Both include Eastern belly-shaking samples—Indian in M.I.A.’s work, and Middle Eastern in Electro Morocco’s. But Electro Morocco works hard to establish a fresh sound, layered with organic guitars and synthetic beats, that is clearly their own. Their programmed drums are deceptively simple, but grow more intricate with repeated listenings. The off-beat rhythm, the interplay of tweaked, Oriental-sounding guitars, and the frenzied climaxes call to mind bellydancing music and hard rock. The half-sung, half-spoken choruses are catchy yet elusive; they’re eminently repeatable, but you quickly realize you’re singing syllables, not coherent words. Is it just an accent, or a mystical-sounding foreign language?
Mostly, though, you’ll just sit back and dig it. “Joe Pill” is a four-minute dance party, with whirring Arabic plucked guitars and a full-on club beat. “Monkey Do” starts with a trade-off between keyboard blasts characteristic of Middle Eastern dance music and a furious, distortion-heavy electric guitar. The melody of “Sachbak” is strikingly original, yet strangely reminiscent of a blues band, the kind in which an 80-year-old man plays guitar on a stool, making his fingers dance in seemingly superhuman patterns; it’s a plucked guitar line so complex that it sounds like a sample. In Electro Morocco’s short time together (less than a year) it’s almost suspect how tightly they play together. This Hanukkah, they’ll be co-headlining the Sephardic Music Festival in New York. And from there, it’s easy to imagine them taking over the rest of the country in a matter of weeks.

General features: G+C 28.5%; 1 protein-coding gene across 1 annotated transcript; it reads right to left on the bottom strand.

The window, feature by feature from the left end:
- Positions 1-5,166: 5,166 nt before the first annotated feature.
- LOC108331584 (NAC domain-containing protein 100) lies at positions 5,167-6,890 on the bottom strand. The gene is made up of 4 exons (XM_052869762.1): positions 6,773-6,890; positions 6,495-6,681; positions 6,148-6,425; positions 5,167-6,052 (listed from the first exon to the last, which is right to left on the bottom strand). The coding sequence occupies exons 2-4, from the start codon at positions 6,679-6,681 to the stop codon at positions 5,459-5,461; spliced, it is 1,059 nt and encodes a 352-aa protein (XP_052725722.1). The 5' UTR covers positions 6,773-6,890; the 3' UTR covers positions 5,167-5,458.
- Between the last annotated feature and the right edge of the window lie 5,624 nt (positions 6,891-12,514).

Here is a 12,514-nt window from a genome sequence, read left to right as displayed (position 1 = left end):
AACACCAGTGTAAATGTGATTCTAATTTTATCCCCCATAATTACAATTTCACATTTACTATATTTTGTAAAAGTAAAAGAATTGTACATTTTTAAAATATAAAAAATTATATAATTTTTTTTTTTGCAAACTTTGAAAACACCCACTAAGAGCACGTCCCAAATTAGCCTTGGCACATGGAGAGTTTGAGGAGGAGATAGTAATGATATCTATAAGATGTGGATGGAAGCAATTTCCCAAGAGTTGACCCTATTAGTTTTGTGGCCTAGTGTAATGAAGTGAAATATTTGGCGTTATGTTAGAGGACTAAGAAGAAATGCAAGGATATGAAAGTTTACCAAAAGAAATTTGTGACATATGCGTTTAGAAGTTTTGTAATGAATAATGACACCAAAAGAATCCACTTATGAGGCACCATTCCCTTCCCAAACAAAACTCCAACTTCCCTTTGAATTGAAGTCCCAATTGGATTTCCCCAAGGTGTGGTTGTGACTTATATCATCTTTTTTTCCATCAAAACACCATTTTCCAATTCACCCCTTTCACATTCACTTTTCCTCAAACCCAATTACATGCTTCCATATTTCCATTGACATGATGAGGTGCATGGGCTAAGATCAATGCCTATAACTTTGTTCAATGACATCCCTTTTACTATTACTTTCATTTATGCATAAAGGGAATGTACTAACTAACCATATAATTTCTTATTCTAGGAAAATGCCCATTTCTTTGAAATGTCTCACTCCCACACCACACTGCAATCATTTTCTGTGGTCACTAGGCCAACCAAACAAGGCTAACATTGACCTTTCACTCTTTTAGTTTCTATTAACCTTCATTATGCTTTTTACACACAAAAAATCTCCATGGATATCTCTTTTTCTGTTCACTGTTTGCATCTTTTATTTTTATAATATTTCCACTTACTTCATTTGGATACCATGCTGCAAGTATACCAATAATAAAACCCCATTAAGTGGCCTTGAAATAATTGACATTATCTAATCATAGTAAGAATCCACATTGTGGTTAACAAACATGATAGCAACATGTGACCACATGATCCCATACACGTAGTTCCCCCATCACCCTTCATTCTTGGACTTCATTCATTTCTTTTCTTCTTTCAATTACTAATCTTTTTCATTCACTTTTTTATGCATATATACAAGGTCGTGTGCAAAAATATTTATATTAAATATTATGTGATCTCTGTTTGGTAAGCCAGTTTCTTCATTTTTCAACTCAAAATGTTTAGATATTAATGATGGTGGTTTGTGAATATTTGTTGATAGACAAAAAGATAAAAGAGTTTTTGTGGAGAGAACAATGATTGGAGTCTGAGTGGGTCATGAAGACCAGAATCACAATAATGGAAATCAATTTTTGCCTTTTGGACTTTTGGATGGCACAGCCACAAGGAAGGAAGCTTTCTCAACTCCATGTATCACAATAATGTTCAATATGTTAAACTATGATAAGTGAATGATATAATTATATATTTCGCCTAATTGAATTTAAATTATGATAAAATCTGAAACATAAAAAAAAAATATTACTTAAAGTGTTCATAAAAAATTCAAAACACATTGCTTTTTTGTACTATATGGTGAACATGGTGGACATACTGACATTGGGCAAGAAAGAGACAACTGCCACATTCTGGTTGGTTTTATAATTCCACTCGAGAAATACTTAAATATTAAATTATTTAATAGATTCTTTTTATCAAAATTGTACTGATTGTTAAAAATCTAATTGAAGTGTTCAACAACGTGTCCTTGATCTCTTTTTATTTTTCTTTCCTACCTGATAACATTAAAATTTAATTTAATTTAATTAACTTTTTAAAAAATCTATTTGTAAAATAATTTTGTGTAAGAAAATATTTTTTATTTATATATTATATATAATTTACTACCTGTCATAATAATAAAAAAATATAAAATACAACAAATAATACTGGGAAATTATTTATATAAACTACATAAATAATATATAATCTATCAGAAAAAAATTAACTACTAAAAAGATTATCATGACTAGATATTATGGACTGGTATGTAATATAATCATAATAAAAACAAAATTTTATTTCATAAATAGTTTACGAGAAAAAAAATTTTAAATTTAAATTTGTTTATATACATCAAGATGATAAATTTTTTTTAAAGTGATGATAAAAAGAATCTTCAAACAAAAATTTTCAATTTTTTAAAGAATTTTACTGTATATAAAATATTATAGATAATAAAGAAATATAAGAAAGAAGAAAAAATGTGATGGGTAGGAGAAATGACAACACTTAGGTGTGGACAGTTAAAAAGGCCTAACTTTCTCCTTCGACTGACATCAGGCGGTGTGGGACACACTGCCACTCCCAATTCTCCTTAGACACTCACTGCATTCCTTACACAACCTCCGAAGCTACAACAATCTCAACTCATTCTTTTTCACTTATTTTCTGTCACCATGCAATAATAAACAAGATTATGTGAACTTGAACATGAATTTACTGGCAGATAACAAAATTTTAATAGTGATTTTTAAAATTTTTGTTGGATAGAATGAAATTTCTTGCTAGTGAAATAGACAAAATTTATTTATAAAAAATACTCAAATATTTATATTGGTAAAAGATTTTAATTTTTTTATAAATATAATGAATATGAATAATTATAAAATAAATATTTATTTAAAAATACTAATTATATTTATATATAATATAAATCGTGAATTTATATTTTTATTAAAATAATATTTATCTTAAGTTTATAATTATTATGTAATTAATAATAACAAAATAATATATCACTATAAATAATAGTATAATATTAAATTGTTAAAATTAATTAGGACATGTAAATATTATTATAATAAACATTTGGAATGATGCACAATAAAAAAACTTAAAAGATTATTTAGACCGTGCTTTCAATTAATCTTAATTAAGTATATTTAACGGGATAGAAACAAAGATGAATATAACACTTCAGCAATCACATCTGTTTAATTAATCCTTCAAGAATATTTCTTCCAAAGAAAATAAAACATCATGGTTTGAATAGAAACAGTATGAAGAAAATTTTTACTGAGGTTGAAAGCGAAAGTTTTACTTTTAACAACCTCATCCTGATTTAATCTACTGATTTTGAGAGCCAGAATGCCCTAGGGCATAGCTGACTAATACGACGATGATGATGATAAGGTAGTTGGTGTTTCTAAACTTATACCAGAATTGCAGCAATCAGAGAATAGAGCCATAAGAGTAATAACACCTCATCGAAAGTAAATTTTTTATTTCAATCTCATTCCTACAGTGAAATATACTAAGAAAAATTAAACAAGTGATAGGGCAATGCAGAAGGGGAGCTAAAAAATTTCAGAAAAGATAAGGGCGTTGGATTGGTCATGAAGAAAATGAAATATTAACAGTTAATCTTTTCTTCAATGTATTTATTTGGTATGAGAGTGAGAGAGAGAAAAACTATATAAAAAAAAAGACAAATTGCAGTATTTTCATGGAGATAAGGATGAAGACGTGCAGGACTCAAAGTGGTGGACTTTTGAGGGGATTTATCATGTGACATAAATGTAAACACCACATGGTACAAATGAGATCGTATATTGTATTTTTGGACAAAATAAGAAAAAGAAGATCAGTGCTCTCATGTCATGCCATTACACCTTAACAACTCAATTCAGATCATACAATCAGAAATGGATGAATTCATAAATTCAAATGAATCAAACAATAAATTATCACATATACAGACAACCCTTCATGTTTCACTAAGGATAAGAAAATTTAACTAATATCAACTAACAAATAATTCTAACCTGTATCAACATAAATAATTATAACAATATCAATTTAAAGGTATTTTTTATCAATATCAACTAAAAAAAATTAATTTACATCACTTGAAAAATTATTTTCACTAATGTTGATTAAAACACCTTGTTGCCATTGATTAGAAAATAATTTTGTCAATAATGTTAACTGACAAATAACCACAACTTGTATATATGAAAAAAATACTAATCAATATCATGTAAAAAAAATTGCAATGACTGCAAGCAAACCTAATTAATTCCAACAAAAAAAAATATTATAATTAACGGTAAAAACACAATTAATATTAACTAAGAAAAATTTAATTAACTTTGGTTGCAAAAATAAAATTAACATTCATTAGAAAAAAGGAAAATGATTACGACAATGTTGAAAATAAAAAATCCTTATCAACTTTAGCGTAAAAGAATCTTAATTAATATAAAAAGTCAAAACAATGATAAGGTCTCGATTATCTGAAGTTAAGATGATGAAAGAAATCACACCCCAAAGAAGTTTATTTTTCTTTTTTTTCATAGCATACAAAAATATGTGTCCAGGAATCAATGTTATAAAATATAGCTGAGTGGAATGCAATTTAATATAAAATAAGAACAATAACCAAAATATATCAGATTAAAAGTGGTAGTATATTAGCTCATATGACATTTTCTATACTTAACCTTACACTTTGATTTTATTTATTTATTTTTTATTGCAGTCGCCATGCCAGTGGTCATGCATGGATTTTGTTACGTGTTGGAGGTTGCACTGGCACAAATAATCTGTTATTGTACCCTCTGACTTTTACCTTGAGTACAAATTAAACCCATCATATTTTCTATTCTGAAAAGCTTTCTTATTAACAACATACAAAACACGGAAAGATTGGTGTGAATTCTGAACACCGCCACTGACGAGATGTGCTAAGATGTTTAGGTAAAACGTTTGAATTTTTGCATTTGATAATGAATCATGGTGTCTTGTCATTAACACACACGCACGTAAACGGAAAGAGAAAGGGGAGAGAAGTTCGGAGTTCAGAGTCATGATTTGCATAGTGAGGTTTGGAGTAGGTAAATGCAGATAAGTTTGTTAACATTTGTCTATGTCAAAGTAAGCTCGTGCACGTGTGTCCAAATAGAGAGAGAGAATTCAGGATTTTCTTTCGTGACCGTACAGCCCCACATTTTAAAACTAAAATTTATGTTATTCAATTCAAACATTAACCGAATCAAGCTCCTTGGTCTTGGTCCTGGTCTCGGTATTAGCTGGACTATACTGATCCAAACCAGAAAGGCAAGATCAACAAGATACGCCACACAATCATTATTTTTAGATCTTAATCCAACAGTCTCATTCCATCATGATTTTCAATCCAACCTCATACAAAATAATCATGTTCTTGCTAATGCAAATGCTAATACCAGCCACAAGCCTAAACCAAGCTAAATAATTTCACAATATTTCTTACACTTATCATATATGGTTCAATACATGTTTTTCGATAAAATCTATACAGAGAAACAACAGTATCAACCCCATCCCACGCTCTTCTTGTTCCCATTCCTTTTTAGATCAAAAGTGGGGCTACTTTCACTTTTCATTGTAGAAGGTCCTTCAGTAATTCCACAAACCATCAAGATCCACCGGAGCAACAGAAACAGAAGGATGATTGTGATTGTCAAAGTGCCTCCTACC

Listen to “Take Me Back” by Electro Morocco
Listen to “Joe Pill” by Electro Morocco
Fusion has become sort of a prerequisite for popular music these days. Perhaps it’s a side-effect of the Internet—if you can listen to every radio station in the world, you might as well be influenced by the best. But, as an expatriate American Hasidic guitarist playing American hard rock has found—and as a band of Israeli expatriates reaching for their Middle Eastern roots is learning—sometimes you have to leave home in order to appreciate where you’re from.
Matthue Roth is a performance poet and author of the novel Losers. He is an associate editor at MyJewishLearning.com.